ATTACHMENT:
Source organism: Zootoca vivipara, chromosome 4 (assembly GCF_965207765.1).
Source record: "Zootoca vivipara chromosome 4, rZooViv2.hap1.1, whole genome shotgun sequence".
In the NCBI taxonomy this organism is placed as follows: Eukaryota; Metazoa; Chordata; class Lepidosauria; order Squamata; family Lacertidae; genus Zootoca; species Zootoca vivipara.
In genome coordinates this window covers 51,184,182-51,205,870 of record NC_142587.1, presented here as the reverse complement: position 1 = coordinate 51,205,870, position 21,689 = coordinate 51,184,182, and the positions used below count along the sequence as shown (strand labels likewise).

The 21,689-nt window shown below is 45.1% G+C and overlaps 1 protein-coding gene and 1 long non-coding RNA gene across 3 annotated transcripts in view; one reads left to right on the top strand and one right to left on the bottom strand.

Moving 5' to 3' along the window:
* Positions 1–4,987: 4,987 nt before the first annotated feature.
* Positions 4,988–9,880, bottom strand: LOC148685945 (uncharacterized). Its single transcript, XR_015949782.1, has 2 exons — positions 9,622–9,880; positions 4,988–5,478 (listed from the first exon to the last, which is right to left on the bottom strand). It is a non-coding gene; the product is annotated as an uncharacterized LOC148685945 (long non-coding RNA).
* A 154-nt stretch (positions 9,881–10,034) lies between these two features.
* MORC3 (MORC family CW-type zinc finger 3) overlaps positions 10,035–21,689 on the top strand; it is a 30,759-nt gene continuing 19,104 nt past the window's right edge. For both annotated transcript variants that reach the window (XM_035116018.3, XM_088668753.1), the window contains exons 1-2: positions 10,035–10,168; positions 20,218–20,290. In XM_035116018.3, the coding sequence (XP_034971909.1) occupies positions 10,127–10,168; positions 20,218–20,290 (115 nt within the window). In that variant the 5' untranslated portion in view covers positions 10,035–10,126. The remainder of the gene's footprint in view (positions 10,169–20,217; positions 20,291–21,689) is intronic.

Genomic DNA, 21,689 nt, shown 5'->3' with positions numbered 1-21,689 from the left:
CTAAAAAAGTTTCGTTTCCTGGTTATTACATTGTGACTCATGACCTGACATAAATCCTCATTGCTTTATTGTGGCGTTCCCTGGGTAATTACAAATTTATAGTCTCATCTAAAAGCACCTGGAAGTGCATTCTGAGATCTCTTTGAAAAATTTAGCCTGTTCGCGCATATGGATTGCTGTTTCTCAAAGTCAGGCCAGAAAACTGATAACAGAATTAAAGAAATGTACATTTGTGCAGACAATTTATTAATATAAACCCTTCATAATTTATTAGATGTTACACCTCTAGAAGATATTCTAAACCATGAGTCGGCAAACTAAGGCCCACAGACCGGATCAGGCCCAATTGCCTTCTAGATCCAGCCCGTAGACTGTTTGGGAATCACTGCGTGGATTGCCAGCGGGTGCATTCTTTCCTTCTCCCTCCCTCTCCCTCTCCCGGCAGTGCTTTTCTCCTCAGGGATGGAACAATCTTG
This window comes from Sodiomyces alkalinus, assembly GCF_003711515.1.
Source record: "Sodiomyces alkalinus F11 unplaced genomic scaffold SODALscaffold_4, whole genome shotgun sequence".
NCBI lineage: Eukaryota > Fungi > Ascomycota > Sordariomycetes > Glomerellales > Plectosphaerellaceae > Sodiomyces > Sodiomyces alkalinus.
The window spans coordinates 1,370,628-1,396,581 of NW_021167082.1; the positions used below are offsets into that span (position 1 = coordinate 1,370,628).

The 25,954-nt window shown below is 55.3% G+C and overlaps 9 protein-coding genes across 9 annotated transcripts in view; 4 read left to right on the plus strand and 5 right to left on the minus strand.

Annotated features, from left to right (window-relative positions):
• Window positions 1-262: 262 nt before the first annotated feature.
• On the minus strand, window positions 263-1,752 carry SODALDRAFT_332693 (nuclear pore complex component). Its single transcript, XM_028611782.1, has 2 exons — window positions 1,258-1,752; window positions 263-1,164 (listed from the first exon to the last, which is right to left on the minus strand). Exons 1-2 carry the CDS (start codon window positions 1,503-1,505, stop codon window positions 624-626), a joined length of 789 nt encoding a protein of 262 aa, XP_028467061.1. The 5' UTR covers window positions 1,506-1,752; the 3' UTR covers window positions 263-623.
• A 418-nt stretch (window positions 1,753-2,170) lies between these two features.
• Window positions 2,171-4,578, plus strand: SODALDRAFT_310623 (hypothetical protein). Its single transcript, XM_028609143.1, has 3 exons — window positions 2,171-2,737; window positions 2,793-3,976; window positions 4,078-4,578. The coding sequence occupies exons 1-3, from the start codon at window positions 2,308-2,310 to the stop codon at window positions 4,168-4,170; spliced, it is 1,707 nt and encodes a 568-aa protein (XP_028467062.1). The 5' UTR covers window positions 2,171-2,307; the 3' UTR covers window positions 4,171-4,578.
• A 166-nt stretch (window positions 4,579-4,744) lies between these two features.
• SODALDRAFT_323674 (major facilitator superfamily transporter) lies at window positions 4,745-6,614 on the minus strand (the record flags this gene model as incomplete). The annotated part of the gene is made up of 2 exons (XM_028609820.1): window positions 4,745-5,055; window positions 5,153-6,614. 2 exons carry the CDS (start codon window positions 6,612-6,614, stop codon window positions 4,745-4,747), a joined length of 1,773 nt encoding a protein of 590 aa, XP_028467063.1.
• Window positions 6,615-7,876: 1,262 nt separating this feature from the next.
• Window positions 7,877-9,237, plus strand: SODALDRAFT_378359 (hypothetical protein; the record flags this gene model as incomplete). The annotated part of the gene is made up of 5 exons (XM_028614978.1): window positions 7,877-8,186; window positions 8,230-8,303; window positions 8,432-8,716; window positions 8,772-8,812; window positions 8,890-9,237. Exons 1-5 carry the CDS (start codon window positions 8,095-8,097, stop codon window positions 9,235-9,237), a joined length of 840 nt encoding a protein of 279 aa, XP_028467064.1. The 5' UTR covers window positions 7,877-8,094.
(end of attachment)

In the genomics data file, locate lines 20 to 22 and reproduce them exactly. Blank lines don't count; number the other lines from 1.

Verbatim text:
• On the minus strand, window positions 263-1,752 carry SODALDRAFT_332693 (nuclear pore complex component). Its single transcript, XM_028611782.1, has 2 exons — window positions 1,258-1,752; window positions 263-1,164 (listed from the first exon to the last, which is right to left on the minus strand). Exons 1-2 carry the CDS (start codon window positions 1,503-1,505, stop codon window positions 624-626), a joined length of 789 nt encoding a protein of 262 aa, XP_028467061.1. The 5' UTR covers window positions 1,506-1,752; the 3' UTR covers window positions 263-623.
• A 418-nt stretch (window positions 1,753-2,170) lies between these two features.
• Window positions 2,171-4,578, plus strand: SODALDRAFT_310623 (hypothetical protein). Its single transcript, XM_028609143.1, has 3 exons — window positions 2,171-2,737; window positions 2,793-3,976; window positions 4,078-4,578. The coding sequence occupies exons 1-3, from the start codon at window positions 2,308-2,310 to the stop codon at window positions 4,168-4,170; spliced, it is 1,707 nt and encodes a 568-aa protein (XP_028467062.1). The 5' UTR covers window positions 2,171-2,307; the 3' UTR covers window positions 4,171-4,578.